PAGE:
- Remzi Lani



Xhufi: A rare message of humanism and patriotism



In these moments, when we Albanians find ourselves separated

from each other for banal reasons of different political, cultural, regional or religious affiliation, surprisingly everyone joined in the post-mortem dedication that we made to Sabri Godo. We all called him a “wise old man,” being aware that he had a virtue that no other public person in Albania has. In fact, viewed in political terms, this is not the place of the wise, but the country of hysterics. We are reminded of this in every session of the Albanian parliament, where Sabri Godo did not want to be part anymore. He didn’t want to be part of the screams and yells that fill the hall of assembly, that’s why these last ten years he chose to communicate with people through interviews given in a quiet corner, during the intervals that separated his unstoppable coffees and cigarettes. Everything looked good on him: the age, the gray hair, the tired falter, the extended discourse. Even the worst, what would take his life away, looked good in him: smoking.

How many times have we advised him, have we asked to quit smoking that damn tobacco, but deep down we knew that without cigarettes Sabri would not be the real Sabri. In these twenty years of post-communist transition he was really missing in the silly clashes among gladiators of Albanian politics, but he was present, as a protagonist, in the major events that made the history of this country and this nation. He became co-chairman of the commission for drafting the Constitution of Albania, with the conviction that the fragile Albanian democracy was in an urgent need for the formalization of its charter document. At the time, in 1998, many of the right camp called him “traitor” despite the fact that today pleads for the constitution that once refused to acknowledge. I We have seen him in February 1999 journeying to Rambuje to meet in the mysterious castle, where Kosovo’s fate was determined, with members of the Kosovo delegation at the existential dilemma of signing or not the Agreement sponsored by the U.S.A and their allies. He persuaded them to avoid a fatal step, which would have severely compromised the future of Kosovo and relations with major partners, protagonists of its liberation and independence. Well, also in that case, there was some voice in Tirana, which screamed and yelled that the Rambuje agreement should not be signed by the Kosovo team, that its signature would be a national betrayal and that Sabri Godo’s voice and argument should not be heard. Needless to say that history gave the right to Sabri Godo and that Kosovo owes enormously to his mind and intuition of Patriot, even though the official Kosovo didn’t honor the wise old man Godo in his ultimate moment. With his presence, another fighter of the Albanian issue, Ali Ahmeti of Macedonia, showed that not all fighters of yesterday are short of memory and recognition.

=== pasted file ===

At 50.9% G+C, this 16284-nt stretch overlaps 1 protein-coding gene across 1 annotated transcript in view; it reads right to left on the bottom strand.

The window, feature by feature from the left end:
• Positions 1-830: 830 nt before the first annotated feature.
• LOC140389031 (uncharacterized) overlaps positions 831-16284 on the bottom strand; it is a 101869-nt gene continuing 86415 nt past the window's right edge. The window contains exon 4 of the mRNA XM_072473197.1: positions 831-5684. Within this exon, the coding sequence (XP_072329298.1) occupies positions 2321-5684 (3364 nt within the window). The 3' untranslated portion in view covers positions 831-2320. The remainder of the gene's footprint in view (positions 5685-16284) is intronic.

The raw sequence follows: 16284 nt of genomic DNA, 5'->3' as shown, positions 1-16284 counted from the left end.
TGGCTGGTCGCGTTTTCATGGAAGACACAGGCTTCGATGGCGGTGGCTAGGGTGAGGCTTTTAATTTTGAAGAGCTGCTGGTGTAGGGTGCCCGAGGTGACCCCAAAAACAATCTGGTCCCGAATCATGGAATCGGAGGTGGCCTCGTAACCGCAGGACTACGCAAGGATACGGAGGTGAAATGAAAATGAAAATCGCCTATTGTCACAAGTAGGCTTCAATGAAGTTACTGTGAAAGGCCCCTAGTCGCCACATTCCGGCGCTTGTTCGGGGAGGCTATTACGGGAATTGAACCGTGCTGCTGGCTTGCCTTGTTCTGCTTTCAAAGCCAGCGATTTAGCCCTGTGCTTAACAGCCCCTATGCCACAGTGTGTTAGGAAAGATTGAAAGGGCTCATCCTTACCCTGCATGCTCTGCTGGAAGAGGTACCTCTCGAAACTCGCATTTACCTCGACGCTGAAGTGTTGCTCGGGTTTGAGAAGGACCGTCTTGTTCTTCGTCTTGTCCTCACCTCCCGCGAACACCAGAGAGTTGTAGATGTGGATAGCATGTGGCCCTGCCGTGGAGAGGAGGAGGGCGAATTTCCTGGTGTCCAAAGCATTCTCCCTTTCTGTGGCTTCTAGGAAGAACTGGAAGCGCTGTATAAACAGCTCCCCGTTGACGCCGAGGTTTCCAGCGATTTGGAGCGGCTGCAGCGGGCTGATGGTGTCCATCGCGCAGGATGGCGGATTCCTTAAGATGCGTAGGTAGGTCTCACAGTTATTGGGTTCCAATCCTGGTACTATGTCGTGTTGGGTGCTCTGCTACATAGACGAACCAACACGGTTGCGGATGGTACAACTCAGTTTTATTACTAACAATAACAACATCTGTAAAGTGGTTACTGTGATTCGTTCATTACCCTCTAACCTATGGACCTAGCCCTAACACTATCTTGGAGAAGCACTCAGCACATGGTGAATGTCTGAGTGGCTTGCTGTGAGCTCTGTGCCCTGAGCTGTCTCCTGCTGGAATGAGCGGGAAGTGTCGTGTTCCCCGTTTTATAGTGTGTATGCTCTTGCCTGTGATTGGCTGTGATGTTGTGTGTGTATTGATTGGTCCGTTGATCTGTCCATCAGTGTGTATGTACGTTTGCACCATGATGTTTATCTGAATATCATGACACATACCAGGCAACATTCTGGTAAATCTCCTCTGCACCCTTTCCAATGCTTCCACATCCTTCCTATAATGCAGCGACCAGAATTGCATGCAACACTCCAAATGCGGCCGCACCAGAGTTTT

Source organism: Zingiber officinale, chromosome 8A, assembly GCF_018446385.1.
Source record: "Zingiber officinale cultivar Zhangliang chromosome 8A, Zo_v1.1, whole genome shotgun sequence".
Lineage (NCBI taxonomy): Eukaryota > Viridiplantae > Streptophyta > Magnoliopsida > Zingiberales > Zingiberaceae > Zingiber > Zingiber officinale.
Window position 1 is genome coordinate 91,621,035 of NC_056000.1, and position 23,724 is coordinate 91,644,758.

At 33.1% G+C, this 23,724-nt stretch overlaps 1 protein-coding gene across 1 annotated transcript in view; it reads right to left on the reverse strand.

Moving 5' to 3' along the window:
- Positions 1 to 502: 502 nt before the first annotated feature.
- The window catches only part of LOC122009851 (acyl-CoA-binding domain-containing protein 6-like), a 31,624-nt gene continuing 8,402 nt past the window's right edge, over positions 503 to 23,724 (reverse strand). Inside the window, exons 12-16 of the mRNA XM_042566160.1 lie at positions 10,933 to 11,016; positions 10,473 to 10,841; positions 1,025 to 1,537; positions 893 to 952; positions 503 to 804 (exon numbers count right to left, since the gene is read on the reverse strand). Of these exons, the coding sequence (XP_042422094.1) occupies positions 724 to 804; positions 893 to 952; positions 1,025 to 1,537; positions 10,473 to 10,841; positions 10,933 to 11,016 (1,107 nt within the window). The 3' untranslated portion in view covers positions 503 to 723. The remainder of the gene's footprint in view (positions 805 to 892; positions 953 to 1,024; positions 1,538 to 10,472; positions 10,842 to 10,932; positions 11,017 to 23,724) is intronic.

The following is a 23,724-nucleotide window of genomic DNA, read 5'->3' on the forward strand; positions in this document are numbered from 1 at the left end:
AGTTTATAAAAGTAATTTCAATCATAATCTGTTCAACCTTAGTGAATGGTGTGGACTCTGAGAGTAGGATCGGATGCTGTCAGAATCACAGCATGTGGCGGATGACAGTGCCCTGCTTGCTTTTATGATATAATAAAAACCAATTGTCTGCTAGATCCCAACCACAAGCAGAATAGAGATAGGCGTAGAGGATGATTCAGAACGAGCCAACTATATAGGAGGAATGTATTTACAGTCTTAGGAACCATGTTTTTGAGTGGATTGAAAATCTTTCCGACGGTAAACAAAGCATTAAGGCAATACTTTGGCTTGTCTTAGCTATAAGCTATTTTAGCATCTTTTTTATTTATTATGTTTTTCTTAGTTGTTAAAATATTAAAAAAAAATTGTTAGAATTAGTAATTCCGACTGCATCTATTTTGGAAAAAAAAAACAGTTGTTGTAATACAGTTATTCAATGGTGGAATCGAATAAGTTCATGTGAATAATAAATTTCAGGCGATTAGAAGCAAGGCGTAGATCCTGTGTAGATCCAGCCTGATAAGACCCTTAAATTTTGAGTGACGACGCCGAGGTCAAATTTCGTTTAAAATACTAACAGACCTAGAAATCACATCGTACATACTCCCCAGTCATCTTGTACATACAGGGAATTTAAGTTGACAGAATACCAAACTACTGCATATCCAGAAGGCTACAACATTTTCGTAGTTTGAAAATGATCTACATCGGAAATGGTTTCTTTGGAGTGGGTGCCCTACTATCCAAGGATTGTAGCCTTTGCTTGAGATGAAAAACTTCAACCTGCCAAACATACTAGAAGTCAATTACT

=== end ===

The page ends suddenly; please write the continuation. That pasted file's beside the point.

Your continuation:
With his maturity and tranquility, Sabri Godo became the salt of Albanian pluralism, trying to detain excess and to tame the wild clashes between different political wings. It was the politician of a right party that you could see speaking normally and mingling with politicians of the left wing party.